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It's been a while since we last walked side-by-side with Alfred Barnard through a long-vanished brewery. Time to put that right as we follow him inside T & J Bernard's old Edinburgh Brewery.

Barnard's selection of Scottish breweries is a little odd. Two of the biggest and most important - Tennent and William McEwan - don't appear. While some less significant ones do. Maybe they wouldn't let him in Tennent and McEwan. Who knows.

Like many Edinburgh brewers, T & J Bernard outgrew their cramped inner-city site and had to built new premises on the edge of town. Their old brewery sounds particularly picturesque:

"The old mansion and houses which now comprise the brewhouse, malt stores, and fermenting rooms, are erected around an oblong open court, from the upper floors and galleries of which the inmates in olden times could almost shake hands with each other. It is hard to conjecture what these buildings were originally used for, as some of them date back to the 15th century. One of the newest bears a tablet taken out of the old building which it displaced, on which is deeply cut a heart, initials, and the figures 1679, of which the following is a copy.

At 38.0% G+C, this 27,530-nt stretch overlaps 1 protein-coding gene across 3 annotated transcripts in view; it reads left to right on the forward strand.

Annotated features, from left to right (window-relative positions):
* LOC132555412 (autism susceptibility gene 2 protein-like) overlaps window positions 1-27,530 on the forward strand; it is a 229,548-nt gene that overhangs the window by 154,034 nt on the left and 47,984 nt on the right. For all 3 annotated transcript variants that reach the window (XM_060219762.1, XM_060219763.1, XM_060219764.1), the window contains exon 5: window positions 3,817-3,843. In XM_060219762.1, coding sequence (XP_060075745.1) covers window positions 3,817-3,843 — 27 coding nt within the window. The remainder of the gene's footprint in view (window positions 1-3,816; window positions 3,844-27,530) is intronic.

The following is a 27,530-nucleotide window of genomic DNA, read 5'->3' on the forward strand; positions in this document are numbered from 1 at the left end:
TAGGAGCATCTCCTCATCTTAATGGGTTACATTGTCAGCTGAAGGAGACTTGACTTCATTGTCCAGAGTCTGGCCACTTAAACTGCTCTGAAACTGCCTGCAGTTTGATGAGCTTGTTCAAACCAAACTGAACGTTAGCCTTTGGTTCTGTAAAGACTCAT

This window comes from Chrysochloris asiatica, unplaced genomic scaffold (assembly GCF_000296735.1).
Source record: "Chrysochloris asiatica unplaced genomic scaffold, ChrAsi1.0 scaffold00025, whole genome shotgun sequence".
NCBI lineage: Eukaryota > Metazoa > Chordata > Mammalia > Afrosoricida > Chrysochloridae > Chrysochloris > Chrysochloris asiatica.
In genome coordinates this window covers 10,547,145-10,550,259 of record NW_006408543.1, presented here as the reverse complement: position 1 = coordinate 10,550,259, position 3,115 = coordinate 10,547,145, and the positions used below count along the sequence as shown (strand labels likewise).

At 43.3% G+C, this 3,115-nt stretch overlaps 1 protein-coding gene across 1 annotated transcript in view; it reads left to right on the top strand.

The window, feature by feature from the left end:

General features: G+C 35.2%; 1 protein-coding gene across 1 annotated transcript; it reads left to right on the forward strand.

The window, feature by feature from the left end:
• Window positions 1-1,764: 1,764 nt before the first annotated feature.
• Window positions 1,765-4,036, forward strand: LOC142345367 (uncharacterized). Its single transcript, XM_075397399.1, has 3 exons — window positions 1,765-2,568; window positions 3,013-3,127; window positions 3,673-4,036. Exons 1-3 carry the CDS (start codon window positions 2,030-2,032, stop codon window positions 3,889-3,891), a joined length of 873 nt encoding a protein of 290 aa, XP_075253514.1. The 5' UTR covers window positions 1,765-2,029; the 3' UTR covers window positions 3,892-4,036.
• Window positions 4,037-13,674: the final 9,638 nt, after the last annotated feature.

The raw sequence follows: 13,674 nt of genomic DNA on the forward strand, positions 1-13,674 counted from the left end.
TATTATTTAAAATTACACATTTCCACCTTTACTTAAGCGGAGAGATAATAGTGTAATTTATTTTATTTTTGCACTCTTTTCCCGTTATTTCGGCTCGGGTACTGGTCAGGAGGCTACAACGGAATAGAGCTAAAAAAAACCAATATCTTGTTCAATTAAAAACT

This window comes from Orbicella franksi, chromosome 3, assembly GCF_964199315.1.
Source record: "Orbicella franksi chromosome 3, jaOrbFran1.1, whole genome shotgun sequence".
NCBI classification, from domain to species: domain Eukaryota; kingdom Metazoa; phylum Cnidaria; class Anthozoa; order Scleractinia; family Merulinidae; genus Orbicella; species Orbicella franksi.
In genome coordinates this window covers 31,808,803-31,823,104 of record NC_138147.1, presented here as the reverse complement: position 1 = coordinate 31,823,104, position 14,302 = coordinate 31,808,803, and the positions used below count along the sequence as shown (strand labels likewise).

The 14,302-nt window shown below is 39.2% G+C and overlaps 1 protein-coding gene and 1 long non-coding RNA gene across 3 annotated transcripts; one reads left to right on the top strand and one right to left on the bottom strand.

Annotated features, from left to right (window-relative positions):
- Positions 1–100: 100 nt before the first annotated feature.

Some parts of the houses at the back are built into recesses cut out of the solid rock upon which is built the Calton Gaol, which overshadows the buildings upwards of 100 feet above the roofs.

Whatever may have been the uses for which they were intended, the position and extent of these antique structures made them easily convertible into a brewery, and many thousands of barrels of ale have been delivered from its portals to the cellars of the nobles and their retainers, who, until the beginning of this century, thronged the neighbourhood of Holyrood and Canongate. It was in the year 1840 that the old "Edinburgh Brewery" was acquired by the father of the present proprietors, and since that time it has undergone considerable additions and improvements, to meet the rapid extension of the business. During the last two or three years Bernard's Edinburgh Ale has been in such great demand that the firm found it absolutely necessary to build this year the other and larger brewery at Gorgie to which reference has already been made."
"Noted Breweries of Great Britain and Ireland, vol. 3", Alfred Barnard, 1890, page 109 -110.
It took me a while, but I've managed to work out which brewery was Bernard's. It's as easy as it might sound, the area was littered with them. There were two at the foot of Calton Hill. From the descriptions later in Barnard's text I've been able to positively identify it. Here you go:

You can see that the brewery was built right into the slope of the hill.

What's left now? Not a trace. There are no longer any buildings at the foot of the hill. Just a road, railway line and some scrappy looking bits of ground. It's incredible how little remains of the breweries which used to crowd this part of Edinburgh.